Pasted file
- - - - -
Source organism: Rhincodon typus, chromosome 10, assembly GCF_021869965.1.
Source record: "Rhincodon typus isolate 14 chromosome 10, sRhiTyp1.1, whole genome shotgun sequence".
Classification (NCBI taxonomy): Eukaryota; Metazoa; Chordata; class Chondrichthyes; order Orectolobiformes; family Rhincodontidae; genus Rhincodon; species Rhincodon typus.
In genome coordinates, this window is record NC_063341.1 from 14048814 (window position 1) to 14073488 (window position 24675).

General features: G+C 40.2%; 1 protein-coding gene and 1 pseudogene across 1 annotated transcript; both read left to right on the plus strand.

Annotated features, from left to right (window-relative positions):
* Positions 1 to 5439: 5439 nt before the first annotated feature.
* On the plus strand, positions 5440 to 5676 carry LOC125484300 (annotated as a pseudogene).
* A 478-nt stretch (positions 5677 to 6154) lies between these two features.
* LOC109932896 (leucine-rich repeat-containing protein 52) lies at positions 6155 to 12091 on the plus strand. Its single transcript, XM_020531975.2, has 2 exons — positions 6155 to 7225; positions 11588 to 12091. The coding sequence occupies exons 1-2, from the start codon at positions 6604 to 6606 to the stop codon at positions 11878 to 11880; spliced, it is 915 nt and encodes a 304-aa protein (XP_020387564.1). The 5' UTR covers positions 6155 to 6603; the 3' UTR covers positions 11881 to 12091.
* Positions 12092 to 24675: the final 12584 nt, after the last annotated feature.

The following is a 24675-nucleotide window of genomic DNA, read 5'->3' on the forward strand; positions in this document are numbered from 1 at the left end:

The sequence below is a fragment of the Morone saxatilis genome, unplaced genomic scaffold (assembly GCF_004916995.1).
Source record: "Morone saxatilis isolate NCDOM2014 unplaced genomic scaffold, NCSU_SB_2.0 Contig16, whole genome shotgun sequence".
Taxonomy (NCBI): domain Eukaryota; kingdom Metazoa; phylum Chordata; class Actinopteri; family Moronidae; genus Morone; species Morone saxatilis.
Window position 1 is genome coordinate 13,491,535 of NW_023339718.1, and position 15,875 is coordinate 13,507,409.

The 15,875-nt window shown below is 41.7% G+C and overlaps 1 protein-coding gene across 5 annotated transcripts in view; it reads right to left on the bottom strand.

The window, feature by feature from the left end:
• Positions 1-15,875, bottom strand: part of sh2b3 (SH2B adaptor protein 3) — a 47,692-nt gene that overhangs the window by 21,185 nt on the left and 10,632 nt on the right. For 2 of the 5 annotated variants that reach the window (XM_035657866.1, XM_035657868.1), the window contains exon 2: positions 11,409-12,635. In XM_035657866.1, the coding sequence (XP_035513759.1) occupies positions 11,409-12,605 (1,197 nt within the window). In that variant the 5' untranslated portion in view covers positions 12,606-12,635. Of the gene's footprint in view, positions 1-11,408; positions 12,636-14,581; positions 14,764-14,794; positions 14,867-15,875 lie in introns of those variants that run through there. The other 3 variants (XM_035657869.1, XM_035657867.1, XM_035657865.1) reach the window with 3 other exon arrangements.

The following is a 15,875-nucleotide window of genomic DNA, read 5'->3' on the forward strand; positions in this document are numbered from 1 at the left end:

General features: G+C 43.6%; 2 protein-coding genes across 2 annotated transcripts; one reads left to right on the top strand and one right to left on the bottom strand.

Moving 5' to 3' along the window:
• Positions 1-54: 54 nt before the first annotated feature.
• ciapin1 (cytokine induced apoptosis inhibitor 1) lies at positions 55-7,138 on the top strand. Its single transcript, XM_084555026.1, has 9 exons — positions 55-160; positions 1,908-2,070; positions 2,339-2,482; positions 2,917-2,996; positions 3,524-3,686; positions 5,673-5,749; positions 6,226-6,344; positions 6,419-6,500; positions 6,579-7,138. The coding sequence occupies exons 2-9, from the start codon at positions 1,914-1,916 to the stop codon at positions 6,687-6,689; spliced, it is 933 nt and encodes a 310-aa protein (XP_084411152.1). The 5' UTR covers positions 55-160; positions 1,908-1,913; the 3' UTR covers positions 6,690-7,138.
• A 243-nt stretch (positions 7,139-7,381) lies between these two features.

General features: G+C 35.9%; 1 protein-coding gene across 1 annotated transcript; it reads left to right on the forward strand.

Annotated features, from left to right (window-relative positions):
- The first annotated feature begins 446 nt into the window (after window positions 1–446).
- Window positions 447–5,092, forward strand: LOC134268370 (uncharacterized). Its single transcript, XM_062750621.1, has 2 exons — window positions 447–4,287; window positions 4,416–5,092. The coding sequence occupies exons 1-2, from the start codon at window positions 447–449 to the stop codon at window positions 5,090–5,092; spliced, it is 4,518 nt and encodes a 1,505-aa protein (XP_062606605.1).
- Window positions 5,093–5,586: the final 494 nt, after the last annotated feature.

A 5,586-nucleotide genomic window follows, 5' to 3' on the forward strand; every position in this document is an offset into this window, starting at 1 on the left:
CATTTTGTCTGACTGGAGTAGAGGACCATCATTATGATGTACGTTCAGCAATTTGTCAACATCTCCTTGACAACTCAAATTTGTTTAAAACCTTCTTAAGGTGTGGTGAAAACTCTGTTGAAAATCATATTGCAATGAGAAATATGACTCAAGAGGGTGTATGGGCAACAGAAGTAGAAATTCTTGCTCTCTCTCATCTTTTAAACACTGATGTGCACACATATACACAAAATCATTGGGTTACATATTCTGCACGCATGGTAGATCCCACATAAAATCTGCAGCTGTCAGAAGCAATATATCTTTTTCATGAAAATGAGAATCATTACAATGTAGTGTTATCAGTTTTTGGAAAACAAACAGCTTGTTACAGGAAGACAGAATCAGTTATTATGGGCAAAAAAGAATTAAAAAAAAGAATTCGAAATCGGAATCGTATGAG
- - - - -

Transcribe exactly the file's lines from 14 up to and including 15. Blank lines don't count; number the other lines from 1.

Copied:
Source record: "Morone saxatilis isolate NCDOM2014 unplaced genomic scaffold, NCSU_SB_2.0 Contig16, whole genome shotgun sequence".
Taxonomy (NCBI): domain Eukaryota; kingdom Metazoa; phylum Chordata; class Actinopteri; family Moronidae; genus Morone; species Morone saxatilis.